By José Alberto Hermosillo
“Two of Us” is a sublime, evocative, profound, and unforgettable love story. Its mastery goes beyond expectations and prejudices.
When the external beauty is almost gone, the love clings to the lives of loving partners Nina (Barbara Sukowa) and Madeline (Martine Chevallier). Two retirees live together in separate apartments in the same building across the hall. The couple desires to spend the rest of their lives in a room with a view of the Tiber river in Rome, where they met years ago.
The duo’s plan starts by selling Madeline’s place and moving to Italy as soon as possible. But first, Madeline has to “come out” to her children. This intimate melodrama turns tormented and passionate when Madeline can’t accomplish her goal and conceals her secret at her birthday party. Madeline’s passivity triggers an array of repercussions - betrayal is not forgivable to her children, and it is neither an option for her lover because hiding the truth is still a lie. Resilience is the only ammunition they have to keep their dream alive.
This Shakespearean drama rises to a crescendo when the couple’s right to be together is jeopardized.
Meticulously crafted, the French production is realistic, showing how Nina is not a “legal” part of Madeline’s family to be accepted
at the hospital. The film’s narrative discloses an “untold” legal loophole in institutions where laws don’t recognize same-sex partners as
part of the immediate family to visit patients in critical conditions. The 2013
influential documentary “Bridegroom” by Linda Bloodworth-Thomason discloses a
similar scenario where domestic partners can’t see the person they love and
live in emergency rooms, even if they are dying. A similar case is presented in the Oscar-winning Chilean film “A Fantastic Woman.”
Hard to conceive and reinforce the social stigma, “Two of Us” is set in a small French Catholic town not easily opened to a lesbian relationship, even though it is now the XXI Century.
The novel Italian director Filippo Meneghetti talked to us at a virtual premiere hosted by Julianne Moore in Los Angeles. He denoted that this, his first film, made in France, had a long maturation process. “Two of Us” is the story of two human beings who want to spend the rest of their lives together. He pointed out that real life is told most surprisingly and painfully in his movie.
|Filippo Meneghetti, director of Two of Us, Rome. Photo: José A Hermosillo. Festival in LA ©2021|
Years ago, he witnessed a similar situation with two significant persons. They taught him his love for cinema. Therefore, he felt compelled to tell their story as an act of gratitude.
Visiting another friend in Verona, where the “Romero and Juliette” tragedy occurs, Meneghetti saw two widows living in apartments across from each other. When he looked closer, their story clicked with his. A simple metaphor where the doors at the lovers’ apartments never close.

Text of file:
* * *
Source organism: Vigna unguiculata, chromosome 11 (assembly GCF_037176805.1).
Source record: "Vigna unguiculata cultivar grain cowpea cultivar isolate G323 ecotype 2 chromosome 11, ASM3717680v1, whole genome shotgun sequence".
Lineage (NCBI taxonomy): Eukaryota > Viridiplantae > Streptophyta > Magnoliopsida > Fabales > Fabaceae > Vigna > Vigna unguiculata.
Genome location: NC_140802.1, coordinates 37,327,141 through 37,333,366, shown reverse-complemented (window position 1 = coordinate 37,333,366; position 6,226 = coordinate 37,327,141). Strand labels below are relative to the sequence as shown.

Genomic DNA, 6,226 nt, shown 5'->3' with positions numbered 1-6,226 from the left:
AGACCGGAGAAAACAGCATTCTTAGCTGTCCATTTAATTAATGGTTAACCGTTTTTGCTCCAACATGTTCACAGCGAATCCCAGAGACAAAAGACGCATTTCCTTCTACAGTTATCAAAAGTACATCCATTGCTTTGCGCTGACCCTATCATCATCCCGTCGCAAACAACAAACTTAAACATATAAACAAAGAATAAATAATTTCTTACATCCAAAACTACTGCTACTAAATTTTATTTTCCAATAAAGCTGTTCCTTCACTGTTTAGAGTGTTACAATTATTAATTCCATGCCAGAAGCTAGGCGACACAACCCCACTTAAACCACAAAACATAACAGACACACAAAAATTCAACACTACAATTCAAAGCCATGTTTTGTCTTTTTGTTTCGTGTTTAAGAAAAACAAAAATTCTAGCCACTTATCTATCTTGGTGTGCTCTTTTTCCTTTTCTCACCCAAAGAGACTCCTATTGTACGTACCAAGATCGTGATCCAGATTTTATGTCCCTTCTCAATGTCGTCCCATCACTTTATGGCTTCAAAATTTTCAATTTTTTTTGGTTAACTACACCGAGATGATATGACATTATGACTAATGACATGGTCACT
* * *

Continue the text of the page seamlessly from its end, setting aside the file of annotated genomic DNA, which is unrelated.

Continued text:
For five years, he worked with his co-writer Malysone Bovorasmy writing the eloquent script. They were always playing with the idea of ambiguity. From the beginning, Meneghetti wanted to create a different kind of atmosphere where nothing is accurate and everything is a reality.
In Meneghetti’s story, every character has an agenda. Madeline’s daughter won’t accept her mother’s relationship with another woman. Her son is questioning how faithful his mother was to his dead father. The caregiver needs money badly. Only the six-year-old grandson looks more tolerant of his grandma’s liaison.
The casting was tricky, he said. When Meneghetti writes, he never knows who will play a character. He wanted two opposite and strong, professional actresses for the leads. The cast was a gift from heaven since the troupers’ chemistry happens instantaneously. The film took a lot of work to pitch for financing. Who will put money into a movie about two elderly women in love? The shooting took thirty-one days.
The fictional character of Nina Dorn is extraordinarily well-played by German actress Barbara Sukowa (“Hannah
Arendt,” “Cradle Will Rock,” “Lola”). At the virtual premiere, Hannah mentioned that she got inspired by Julianne
Moore’s performance in “The Kids Are All Right” for her part. Mrs. Sukowa’s performance is
fierce, aggressive, and powerful. Her character is a well-traveled tour
guide working in Rome.
Madeline Girard, splendidly executed by Martine Chevallier (“Farewell, My Queen,” “Tell No One,” “Blame it on Fidel”), is phenomenal. Her interpretation is stoic and breathtaking. Both actresses compliment each other flawlessly.
Composed by Michele Menini, the soundtrack is astounding and subtle. The music reinforces the actor’s gestures, dialogs and intentions organically. In the most dramatic parts, the instrumental composition is faintly audible. Still enhances the emotions purely, contrasting with the dazzling Italian main melody “Chariot,” performed by Betty Curtis, which appears in the impassioned opening and ties up at the sudden and thrilling resolution.
“Two of Us” is a fascinating drama co-produced by France, Luxembourg, and Belgium. It was selected as the French entry for Best International Feature Film at the 93rd Academy Awards. Filippo Meneghetti mentioned that representing France at the Oscars is an honor because his movie is a work of love and collaboration.
The trailer can create some kind of prejudice. The spectator doesn’t need to be “open-minded” or “narrow-minded” to appreciate this unprecedented and emblematic project. The film is about love, resilience, and compassion between two remarkable human beings. “Two of Us” is miraculous!
To witness “Two of Us” was a delightful experience. The film has plenty of symbolism joined by great music, talented actors, a bold director, terrific production value, and splendid scenery - the ingredients to make this motion picture one of the best movies of 2020.
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